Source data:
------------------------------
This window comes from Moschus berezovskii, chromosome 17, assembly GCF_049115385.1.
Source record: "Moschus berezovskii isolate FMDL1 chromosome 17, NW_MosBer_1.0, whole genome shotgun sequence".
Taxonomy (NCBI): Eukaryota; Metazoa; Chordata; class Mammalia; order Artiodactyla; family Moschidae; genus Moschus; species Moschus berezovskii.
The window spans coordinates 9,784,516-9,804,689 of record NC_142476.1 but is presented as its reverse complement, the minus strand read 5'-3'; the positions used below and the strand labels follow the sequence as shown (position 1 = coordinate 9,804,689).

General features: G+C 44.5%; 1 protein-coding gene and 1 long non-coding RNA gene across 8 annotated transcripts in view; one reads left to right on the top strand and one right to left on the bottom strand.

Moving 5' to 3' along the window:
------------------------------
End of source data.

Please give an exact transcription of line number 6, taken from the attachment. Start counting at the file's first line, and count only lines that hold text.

Moving 5' to 3' along the window: